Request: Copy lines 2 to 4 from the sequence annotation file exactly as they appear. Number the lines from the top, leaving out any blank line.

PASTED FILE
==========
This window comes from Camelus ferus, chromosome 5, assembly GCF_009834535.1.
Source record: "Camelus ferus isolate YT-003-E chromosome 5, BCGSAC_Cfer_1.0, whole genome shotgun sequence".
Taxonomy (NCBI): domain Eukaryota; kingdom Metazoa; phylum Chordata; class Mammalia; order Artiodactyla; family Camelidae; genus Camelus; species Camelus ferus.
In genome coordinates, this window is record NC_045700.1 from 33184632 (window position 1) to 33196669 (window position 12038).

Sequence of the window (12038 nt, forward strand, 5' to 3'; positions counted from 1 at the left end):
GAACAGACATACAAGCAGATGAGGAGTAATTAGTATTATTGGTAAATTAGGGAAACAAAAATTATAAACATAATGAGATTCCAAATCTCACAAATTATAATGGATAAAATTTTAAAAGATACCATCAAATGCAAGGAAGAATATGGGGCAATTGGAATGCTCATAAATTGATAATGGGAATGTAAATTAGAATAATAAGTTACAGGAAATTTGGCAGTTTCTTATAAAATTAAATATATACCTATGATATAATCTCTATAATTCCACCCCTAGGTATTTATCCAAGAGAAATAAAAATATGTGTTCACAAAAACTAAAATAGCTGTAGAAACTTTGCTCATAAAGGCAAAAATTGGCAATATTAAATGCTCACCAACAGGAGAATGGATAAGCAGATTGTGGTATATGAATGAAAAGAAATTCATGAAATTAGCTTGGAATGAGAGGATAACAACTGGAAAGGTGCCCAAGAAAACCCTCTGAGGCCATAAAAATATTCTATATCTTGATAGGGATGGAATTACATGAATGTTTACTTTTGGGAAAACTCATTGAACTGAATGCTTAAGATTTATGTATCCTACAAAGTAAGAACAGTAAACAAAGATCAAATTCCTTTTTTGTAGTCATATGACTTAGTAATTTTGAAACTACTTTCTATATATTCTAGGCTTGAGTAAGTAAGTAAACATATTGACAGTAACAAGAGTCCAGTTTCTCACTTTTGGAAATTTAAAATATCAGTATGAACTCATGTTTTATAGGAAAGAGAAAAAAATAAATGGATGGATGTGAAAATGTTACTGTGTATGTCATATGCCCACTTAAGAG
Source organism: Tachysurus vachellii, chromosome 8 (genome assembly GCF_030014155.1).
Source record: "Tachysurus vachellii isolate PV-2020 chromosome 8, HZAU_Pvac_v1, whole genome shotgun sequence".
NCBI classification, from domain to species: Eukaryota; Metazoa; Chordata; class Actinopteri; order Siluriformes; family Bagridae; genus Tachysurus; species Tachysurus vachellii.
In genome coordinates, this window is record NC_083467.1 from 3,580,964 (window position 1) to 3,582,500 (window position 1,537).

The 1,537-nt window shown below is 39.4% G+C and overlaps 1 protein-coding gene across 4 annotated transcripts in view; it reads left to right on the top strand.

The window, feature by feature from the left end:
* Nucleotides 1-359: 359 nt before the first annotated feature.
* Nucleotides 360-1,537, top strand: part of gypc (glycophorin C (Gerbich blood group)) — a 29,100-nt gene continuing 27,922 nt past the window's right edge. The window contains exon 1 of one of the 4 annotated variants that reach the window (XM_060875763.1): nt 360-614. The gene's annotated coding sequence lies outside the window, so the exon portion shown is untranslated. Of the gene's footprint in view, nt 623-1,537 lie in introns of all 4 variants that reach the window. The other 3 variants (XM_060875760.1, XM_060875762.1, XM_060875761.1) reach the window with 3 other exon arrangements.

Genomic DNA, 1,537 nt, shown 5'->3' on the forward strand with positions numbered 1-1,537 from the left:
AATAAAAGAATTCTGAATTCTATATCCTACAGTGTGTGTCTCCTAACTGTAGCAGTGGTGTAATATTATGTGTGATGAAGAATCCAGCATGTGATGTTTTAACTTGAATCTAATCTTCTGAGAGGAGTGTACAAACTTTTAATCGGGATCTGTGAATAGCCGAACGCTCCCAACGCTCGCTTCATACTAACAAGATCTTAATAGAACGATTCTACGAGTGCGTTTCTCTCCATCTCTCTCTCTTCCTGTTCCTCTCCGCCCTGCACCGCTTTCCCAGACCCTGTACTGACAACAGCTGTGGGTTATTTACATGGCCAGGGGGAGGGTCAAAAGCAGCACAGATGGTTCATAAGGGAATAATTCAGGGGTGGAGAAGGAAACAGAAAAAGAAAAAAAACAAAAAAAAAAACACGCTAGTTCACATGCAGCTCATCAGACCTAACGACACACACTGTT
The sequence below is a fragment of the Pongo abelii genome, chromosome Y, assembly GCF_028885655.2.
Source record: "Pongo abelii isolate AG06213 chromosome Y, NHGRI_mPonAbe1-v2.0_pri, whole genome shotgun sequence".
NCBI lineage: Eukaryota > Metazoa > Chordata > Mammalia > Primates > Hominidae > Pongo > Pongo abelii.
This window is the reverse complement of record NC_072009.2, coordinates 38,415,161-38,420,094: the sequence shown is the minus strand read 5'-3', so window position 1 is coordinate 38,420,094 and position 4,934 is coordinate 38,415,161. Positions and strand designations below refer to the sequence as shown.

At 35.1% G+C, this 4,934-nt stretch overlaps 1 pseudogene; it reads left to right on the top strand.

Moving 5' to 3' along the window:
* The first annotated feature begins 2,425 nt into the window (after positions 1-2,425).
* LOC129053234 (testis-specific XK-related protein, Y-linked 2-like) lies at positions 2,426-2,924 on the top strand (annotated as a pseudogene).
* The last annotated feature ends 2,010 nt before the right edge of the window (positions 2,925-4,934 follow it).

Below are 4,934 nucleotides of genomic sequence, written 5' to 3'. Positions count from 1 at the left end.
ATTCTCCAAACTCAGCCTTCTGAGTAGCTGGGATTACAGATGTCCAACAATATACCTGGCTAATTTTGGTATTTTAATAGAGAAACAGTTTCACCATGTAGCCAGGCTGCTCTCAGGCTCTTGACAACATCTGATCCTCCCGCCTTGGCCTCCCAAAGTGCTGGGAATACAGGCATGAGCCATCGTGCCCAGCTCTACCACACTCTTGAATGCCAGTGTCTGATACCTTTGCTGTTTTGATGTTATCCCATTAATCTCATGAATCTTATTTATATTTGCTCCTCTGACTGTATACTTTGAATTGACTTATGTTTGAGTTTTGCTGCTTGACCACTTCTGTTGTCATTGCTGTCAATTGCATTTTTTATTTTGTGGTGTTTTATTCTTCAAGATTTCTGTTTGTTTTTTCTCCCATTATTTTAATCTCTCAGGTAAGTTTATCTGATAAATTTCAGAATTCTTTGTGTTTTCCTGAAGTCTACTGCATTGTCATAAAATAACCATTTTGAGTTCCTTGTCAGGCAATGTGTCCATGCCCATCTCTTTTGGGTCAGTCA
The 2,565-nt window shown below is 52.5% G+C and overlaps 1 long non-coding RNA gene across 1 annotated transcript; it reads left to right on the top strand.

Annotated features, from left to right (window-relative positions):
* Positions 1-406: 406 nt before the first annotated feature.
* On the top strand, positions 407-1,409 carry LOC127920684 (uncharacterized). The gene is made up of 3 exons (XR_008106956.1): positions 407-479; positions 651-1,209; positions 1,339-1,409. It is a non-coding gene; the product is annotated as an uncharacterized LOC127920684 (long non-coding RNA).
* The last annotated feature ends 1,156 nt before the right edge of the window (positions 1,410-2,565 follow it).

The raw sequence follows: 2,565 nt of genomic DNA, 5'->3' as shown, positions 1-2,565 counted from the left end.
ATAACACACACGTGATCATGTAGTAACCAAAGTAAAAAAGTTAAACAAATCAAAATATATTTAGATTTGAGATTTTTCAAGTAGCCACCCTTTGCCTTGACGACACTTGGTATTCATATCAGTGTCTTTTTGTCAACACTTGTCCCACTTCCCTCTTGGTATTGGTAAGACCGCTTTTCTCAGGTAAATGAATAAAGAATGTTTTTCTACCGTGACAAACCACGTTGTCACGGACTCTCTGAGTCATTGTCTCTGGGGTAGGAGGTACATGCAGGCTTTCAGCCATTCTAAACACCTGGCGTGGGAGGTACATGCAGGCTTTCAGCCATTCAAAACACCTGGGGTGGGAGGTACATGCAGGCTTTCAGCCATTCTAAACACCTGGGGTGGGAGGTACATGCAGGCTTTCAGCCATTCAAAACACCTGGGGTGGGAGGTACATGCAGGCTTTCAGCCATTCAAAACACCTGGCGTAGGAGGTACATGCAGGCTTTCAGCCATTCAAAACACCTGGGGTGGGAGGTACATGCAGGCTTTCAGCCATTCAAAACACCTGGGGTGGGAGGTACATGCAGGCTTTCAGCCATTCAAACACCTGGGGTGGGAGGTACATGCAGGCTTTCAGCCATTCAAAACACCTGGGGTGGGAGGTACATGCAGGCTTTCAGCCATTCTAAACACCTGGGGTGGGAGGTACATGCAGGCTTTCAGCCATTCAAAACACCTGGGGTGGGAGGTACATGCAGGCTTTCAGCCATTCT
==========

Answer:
Source record: "Camelus ferus isolate YT-003-E chromosome 5, BCGSAC_Cfer_1.0, whole genome shotgun sequence".
Taxonomy (NCBI): domain Eukaryota; kingdom Metazoa; phylum Chordata; class Mammalia; order Artiodactyla; family Camelidae; genus Camelus; species Camelus ferus.
In genome coordinates, this window is record NC_045700.1 from 33184632 (window position 1) to 33196669 (window position 12038).